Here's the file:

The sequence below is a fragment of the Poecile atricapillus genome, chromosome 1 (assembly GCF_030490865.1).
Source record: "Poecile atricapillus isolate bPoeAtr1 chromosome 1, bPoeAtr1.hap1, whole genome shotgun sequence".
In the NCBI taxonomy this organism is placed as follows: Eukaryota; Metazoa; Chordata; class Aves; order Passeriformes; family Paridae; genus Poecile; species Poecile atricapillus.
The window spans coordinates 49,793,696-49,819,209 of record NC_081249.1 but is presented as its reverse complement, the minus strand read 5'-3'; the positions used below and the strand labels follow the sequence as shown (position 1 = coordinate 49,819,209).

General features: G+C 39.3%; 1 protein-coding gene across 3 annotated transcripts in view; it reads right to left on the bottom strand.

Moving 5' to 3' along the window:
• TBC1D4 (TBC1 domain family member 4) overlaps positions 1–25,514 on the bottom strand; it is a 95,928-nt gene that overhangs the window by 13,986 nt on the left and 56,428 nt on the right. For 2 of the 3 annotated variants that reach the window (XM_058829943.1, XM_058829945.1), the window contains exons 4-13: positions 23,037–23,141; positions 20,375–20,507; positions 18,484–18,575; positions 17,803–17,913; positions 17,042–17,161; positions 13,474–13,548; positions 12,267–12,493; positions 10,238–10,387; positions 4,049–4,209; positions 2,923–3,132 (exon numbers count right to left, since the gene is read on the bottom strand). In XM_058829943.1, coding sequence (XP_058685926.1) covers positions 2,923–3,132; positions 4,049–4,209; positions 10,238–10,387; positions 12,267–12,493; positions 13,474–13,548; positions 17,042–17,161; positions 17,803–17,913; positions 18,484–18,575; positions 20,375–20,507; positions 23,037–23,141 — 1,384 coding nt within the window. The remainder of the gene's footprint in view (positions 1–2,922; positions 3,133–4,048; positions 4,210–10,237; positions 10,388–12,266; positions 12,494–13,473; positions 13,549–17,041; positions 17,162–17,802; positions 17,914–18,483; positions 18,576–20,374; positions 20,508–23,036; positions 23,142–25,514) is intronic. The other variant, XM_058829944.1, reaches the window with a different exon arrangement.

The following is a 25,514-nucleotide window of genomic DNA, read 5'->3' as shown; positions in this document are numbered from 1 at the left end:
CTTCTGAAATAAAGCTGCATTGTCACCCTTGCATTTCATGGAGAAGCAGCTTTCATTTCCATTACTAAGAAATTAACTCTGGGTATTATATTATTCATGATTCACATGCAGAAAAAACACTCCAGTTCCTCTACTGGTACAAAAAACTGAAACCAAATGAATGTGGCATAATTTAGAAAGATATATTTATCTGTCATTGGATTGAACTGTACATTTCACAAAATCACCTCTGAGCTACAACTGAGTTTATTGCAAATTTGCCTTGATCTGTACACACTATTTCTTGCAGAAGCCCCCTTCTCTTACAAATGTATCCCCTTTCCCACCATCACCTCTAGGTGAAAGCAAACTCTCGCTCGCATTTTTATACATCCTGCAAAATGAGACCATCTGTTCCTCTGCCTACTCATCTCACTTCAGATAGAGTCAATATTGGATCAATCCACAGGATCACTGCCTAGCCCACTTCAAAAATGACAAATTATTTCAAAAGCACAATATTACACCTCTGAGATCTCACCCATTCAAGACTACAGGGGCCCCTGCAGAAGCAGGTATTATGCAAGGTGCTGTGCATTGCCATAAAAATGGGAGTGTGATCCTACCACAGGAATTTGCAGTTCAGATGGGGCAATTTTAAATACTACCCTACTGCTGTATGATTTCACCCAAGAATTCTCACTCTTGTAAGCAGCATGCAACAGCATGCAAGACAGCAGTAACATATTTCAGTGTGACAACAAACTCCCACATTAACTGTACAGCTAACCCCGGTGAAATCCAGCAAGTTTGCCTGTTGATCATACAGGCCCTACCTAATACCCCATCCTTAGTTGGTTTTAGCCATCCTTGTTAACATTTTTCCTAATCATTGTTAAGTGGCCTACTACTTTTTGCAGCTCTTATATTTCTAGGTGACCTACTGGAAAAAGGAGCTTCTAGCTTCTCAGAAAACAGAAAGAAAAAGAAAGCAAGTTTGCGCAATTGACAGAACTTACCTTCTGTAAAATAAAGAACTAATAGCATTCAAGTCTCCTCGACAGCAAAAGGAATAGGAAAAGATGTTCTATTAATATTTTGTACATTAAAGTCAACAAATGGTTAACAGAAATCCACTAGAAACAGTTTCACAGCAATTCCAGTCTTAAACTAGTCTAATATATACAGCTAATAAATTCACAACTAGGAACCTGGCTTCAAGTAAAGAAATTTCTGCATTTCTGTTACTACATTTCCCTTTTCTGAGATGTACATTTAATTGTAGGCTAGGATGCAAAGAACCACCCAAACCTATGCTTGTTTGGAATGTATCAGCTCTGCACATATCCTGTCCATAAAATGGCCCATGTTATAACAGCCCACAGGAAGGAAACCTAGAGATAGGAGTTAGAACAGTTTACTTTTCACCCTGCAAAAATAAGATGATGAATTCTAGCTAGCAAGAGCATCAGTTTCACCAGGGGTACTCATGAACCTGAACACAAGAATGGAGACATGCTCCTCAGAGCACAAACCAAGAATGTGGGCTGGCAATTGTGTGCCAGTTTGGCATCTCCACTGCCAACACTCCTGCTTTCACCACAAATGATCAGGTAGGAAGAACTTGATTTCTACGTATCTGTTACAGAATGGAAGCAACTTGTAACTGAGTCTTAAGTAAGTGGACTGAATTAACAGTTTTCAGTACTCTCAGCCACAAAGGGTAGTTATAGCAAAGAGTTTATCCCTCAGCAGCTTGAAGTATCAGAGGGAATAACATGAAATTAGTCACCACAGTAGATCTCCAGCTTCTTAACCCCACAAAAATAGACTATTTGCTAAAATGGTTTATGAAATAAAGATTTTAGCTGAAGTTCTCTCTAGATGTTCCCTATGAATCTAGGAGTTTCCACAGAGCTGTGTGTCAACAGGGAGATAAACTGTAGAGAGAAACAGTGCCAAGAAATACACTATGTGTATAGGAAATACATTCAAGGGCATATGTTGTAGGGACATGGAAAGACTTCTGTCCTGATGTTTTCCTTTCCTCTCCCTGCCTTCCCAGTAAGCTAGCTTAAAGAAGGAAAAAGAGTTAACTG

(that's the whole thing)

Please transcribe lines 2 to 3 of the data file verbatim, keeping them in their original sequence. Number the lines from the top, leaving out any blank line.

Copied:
Source record: "Poecile atricapillus isolate bPoeAtr1 chromosome 1, bPoeAtr1.hap1, whole genome shotgun sequence".
In the NCBI taxonomy this organism is placed as follows: Eukaryota; Metazoa; Chordata; class Aves; order Passeriformes; family Paridae; genus Poecile; species Poecile atricapillus.